December 8 – The Immaculate Conception celebrates the holy and sinless conception of Mary. Mary was conceived by human parents, St. Anne and St. Joachim. They were both faithful servants to God, and through their holy union, conceived Mary. God and Jesus chose Mary from among ALL women, past, present and future to become the holy vessel, the New Ark of the Covenant, to carry and care for Our Lord. Only someone who was uncorrupted by sin, could carry a holy God, therefore she was saved by the grace of God at her conception, whereas we are saved after death through the sacrifice of her Son.
Immaculate Heart of Mary cake – This is actually a ‘strawberries and cream’ cake that was made into the form of a heart and decorated like the Sacred Heart of Mary.
- 1 box of white cake mix
- 1 ¼ cups half-and-half
- 1 tbsp vegetable oil
- 4 eggs
- ½ cup strawberry syrup
- 1 container (8 oz) frozen whipped topping, thawed or 1 container white frosting
- 3 cups fresh whole strawberries, sliced
- ¼ cup strawberry jam
- 2 tbsp sugar
- Heat oven to 350 degrees F (or 325 for dark or nonstick pans). Grease bottom and sides of cake rounds or heart pan (if you have it, you can always cut the round into a heart shape).
- In a large bowl, beat cake mix, half-and-half, oil and eggs with electric mixer on low speed for 30 seconds. Beat on medium speed 2 minutes, scraping bowl occasionally. Pour into pan.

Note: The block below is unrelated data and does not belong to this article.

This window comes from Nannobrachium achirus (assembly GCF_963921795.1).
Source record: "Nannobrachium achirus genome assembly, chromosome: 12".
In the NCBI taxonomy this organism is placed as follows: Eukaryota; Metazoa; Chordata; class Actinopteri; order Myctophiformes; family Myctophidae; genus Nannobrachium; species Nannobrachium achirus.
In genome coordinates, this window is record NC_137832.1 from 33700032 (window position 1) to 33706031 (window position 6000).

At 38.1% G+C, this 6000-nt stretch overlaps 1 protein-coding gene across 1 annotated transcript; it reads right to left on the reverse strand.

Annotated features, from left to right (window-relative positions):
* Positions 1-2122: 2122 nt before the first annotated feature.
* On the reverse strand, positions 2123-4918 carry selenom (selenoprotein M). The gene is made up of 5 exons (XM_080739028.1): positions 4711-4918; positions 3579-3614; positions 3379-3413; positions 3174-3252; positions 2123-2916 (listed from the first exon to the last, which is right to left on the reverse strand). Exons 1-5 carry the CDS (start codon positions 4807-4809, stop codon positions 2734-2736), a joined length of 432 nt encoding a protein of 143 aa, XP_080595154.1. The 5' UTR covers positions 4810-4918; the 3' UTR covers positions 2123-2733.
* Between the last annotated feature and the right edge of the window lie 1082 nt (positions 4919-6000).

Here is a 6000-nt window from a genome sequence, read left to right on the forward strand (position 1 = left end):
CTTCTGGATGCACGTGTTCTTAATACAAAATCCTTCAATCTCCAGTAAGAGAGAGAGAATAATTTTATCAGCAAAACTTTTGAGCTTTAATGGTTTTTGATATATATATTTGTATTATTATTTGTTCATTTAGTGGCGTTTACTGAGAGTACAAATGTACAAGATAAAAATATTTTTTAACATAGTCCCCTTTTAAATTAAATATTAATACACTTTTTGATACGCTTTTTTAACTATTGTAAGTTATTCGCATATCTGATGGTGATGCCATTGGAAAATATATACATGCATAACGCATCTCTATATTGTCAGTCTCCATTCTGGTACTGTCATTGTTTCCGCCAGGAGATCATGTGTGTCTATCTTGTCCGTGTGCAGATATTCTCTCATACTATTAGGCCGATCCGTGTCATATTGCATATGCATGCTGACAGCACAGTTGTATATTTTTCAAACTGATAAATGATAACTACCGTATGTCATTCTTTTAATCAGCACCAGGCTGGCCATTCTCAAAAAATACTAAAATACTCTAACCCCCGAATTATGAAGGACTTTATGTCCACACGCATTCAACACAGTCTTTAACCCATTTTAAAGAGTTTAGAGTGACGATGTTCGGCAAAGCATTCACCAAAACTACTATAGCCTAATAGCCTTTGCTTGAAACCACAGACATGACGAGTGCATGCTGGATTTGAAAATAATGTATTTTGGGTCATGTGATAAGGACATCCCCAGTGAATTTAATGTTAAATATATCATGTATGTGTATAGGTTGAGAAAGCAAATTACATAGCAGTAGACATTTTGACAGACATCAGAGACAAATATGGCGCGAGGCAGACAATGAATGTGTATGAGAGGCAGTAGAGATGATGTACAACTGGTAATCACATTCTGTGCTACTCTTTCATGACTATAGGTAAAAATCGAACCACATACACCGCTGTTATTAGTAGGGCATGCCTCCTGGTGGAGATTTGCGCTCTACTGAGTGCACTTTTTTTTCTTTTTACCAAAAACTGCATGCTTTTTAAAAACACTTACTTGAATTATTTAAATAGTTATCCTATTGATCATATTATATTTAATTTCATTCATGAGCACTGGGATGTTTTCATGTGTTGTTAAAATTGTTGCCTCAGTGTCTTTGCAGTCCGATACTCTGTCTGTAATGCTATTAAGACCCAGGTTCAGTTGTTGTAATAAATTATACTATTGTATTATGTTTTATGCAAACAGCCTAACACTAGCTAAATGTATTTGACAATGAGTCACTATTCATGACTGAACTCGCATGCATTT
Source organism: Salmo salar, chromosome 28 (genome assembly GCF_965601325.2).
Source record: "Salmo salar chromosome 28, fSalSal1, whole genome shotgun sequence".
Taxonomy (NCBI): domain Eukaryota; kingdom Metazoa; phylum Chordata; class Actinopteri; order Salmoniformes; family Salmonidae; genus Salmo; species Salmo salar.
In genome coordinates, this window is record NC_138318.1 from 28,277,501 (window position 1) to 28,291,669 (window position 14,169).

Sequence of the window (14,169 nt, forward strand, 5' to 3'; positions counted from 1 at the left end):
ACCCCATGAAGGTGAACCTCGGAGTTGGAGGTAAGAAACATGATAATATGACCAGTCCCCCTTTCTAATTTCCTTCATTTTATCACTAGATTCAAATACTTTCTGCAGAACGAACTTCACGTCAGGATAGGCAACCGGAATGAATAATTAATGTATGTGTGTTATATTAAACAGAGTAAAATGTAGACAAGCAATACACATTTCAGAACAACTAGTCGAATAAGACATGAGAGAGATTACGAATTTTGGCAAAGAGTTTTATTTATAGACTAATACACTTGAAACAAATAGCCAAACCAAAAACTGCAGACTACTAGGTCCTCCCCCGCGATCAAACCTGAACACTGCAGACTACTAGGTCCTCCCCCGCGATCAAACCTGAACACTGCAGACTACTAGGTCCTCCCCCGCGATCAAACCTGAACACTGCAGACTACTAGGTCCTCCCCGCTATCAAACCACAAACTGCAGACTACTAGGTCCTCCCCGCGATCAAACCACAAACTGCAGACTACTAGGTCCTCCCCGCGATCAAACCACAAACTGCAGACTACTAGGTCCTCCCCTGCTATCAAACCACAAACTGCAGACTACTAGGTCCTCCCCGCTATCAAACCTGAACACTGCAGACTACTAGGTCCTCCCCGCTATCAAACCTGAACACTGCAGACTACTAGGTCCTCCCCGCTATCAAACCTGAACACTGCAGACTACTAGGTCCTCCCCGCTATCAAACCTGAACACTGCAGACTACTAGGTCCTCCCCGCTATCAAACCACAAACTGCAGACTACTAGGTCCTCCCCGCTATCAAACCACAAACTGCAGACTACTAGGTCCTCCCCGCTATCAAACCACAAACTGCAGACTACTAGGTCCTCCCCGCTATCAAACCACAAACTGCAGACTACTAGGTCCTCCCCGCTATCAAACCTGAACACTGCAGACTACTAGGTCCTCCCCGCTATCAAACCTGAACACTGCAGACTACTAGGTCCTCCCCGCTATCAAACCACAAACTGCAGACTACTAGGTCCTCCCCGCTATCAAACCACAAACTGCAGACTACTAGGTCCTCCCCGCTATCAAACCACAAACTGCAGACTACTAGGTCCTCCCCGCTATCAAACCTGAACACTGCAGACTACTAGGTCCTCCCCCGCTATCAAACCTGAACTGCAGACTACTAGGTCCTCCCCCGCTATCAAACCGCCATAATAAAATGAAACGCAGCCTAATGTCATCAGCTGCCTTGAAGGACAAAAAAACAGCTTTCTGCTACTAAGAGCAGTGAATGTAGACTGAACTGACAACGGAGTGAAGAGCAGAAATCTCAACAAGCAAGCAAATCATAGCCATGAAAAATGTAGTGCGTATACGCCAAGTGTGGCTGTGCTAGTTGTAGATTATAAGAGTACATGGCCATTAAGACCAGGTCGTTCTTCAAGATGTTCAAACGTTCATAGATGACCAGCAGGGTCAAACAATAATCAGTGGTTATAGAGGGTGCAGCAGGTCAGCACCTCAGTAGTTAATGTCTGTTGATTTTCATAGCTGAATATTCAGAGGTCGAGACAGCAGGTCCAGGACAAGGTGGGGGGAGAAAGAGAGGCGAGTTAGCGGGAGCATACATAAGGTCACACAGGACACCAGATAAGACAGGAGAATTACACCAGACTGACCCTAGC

- Bake 23 to 30 minutes or until toothpick inserted in center comes out clean. Cool 20 minutes. Poke cake ever inch with tines of meat fork or table knife. Pour syrup slowly over cake, allowing syrup to fill holes in cake. Cool completely, about 35 minutes longer.
- Spread whipped topping over cake. Can make a fresh jam, mixing strawberries, jam and sugar (do not place on cake until just before eating) or just place strawberries on top to look like roses on the Immaculate Heart. Store covered in refrigerator.
Our Lady of Guadalupe
December 12 – This is the feast of the miraculous image given to Juan Diego to convert the Aztec people who were worshiping a sun and moon god, and offering human sacrifices. Mary appeared to Juan Diego and told him to tell the Bishop she wanted a Church build there. At first the Bishop wouldn’t hear him, but finally did and asked Juan to show a proof of Our Lady’s request. Juan went back to Mary, who told him to come back and she would give him the proof. But, Juan’s uncle was ill, and so instead of coming back, Juan went a different way to get a priest. Mary met him, and told him not to worry about his uncle (he was healed immediately), but to go to the top of the Hill of Tepeyac and gather the roses growing there (which were neither native to the area and not in season because of the cold). He went up and gathered the roses in his cloak and went to the Bishop. As he went to show the Bishop the miracle of the roses, they fell out of his tilma and he thought he ruined the whole thing! But the Bishop fell to his knees seeing the miraculous image on his tilma. Through the miraculous image, thousands of Aztecs converted to the Catholic faith. She is also the patron saint of all of North America!
Chicken and Cheese Enchiladas – This is just a simple enchilada dish I make for my family.
- 1 lb chicken breast boiled or rotisserie chicken, shredded
- 1-2 cans enchilada sauce (mild or hot)
- 12-15 flour tortillas
- 4 cups Monterey jack cheese or any cheese preference
- Lettuce, shredded in package or 1 head shredded
- 1 fresh tomato, diced
- Sour cream (if desired)
- Black olives (if desired)